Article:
The Maryland Department of the Environment is looking into "potential violations involving operations and procedures" related to a municipal waste incinerator at Fort Detrick, a state spokesman said this week.
MDE spokesman Jay Apperson declined to provide more specific details about what investigators are looking for. The action follows the discovery last year of elevated levels of cadmium that violated the incinerator's state permit. The levels were recorded during a routine emissions test.
"It's an active investigation," Apperson said.
The state allows for 0.10 milligrams of cadmium per dry standard cubic meter. The incinerator in question -- one of two municipal waste incinerators at the post -- was emitting 0.189 mg/dscm, according to a letter dated Aug. 4 from MDE to Fort Detrick's Environmental Management Office warning of the violation.
Fort Detrick spokesman Rob Sperling said in an email that post officials "will continue to work with our regulators as a course of our normal business."
"We have no new information," Sperling wrote.
The permit violation has been referred to the state Office of the Attorney General for possible enforcement action, Apperson said.
Cadmium is a carcinogen often found in industrial environments. It is also commonly used in batteries, which Detrick blamed as the likely culprit, according to a Sept. 1 letter from Chief Environmental Management Officer Robert Craig to MDE. Another test in September showed levels had returned to compliance, Apperson said.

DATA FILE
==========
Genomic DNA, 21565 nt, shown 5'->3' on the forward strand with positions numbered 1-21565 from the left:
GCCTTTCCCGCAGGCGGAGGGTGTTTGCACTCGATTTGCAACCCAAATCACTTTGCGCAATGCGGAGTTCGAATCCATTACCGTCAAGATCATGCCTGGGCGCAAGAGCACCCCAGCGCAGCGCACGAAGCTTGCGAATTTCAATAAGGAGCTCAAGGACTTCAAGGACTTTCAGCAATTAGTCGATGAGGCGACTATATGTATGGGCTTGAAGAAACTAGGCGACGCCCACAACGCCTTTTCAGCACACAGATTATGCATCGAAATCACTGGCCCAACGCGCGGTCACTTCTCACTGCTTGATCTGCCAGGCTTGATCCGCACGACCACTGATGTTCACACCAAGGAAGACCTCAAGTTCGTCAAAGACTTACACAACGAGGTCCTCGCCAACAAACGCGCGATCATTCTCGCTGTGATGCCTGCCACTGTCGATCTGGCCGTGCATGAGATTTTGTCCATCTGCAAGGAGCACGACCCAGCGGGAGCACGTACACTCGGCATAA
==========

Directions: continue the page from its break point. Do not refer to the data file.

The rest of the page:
An awareness campaign was launched last year after the elevated cadmium was discovered, reminding people on post about Fort Detrick's recycling program and proper disposal practices for batteries and other waste products, Sperling wrote in an email.
The municipal waste incinerators at Fort Detrick are tested annually for particulate matter, carbon monoxide, hydrogen chloride, dioxin, lead, cadmium, mercury and sulfur dioxide, Apperson said. Two other incinerators at Fort Detrick handle medical waste and have different testing requirements. They have met emission standards on all tests, Apperson said.
Fort Detrick environmental lawyer Gary Zolyak said the post was last found in violation of four conditions of its operating permit about six years ago, but he did not know specific details. MDE officials may be reviewing the permit to ensure various conditions of it, including operating temperatures and combustion times, are not being violated, he said.
"The conditions of the permit are the nuts and bolts of how you operate," Zolyak said.
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